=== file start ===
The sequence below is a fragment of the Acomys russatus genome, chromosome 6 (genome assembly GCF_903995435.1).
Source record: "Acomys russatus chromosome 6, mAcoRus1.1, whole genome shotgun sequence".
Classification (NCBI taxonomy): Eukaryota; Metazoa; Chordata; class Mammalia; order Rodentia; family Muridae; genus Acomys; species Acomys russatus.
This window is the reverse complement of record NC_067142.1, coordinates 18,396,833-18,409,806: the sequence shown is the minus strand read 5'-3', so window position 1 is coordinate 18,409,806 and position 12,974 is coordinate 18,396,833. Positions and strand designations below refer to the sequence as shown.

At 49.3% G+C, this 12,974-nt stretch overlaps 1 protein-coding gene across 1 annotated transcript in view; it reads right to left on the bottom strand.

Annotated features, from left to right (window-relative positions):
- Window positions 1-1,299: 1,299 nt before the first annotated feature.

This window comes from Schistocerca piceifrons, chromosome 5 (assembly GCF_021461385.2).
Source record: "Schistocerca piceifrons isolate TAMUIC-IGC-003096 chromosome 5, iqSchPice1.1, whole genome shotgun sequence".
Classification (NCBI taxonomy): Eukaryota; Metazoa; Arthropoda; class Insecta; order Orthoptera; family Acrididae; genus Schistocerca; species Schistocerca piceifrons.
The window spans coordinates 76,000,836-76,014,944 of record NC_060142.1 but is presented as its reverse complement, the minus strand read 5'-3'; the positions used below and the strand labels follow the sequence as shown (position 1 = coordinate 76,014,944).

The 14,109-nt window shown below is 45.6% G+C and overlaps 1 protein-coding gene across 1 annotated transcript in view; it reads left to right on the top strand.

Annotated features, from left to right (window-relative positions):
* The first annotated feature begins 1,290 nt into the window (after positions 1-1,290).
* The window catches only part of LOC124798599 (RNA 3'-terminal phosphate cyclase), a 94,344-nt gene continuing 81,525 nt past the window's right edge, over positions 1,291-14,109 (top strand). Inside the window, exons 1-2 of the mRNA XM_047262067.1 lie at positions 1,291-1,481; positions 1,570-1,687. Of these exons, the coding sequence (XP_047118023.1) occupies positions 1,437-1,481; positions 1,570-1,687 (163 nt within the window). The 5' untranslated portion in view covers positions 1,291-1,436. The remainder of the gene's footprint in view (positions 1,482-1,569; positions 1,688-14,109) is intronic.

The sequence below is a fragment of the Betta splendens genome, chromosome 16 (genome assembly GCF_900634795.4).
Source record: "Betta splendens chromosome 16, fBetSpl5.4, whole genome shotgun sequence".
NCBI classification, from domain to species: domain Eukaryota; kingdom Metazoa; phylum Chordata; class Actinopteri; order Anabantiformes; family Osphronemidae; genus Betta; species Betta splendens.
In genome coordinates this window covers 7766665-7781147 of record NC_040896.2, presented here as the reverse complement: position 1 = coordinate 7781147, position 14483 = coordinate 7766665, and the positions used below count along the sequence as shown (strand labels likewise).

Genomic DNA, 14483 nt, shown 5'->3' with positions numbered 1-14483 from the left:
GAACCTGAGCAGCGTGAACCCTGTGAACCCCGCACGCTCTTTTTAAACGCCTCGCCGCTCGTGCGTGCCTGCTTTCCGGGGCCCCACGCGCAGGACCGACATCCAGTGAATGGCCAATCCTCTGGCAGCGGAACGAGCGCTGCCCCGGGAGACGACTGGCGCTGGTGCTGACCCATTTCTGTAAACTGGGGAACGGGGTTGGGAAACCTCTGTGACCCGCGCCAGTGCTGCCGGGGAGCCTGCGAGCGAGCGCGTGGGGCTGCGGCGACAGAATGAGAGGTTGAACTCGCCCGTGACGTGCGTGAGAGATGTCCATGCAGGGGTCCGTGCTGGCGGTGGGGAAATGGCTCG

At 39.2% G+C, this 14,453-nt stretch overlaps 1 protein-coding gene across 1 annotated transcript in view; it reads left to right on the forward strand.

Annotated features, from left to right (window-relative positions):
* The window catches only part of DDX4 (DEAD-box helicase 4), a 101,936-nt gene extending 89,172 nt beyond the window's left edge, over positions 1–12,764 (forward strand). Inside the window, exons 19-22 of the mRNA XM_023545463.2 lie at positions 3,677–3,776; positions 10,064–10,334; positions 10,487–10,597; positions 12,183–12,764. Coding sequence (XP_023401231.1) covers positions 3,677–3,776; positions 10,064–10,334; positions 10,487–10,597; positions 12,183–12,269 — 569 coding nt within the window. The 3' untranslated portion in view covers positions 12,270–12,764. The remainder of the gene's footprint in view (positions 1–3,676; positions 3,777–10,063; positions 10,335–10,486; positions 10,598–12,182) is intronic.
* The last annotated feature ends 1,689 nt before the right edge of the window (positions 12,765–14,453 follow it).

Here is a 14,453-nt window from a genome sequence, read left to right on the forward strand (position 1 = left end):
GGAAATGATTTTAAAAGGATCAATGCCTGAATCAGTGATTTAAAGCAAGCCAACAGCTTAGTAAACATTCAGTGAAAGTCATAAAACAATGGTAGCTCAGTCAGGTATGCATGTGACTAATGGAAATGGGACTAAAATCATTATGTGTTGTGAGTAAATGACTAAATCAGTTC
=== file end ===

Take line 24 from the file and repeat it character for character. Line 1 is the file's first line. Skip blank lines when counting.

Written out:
* The window catches only part of DDX4 (DEAD-box helicase 4), a 101,936-nt gene extending 89,172 nt beyond the window's left edge, over positions 1–12,764 (forward strand). Inside the window, exons 19-22 of the mRNA XM_023545463.2 lie at positions 3,677–3,776; positions 10,064–10,334; positions 10,487–10,597; positions 12,183–12,764. Coding sequence (XP_023401231.1) covers positions 3,677–3,776; positions 10,064–10,334; positions 10,487–10,597; positions 12,183–12,269 — 569 coding nt within the window. The 3' untranslated portion in view covers positions 12,270–12,764. The remainder of the gene's footprint in view (positions 1–3,676; positions 3,777–10,063; positions 10,335–10,486; positions 10,598–12,182) is intronic.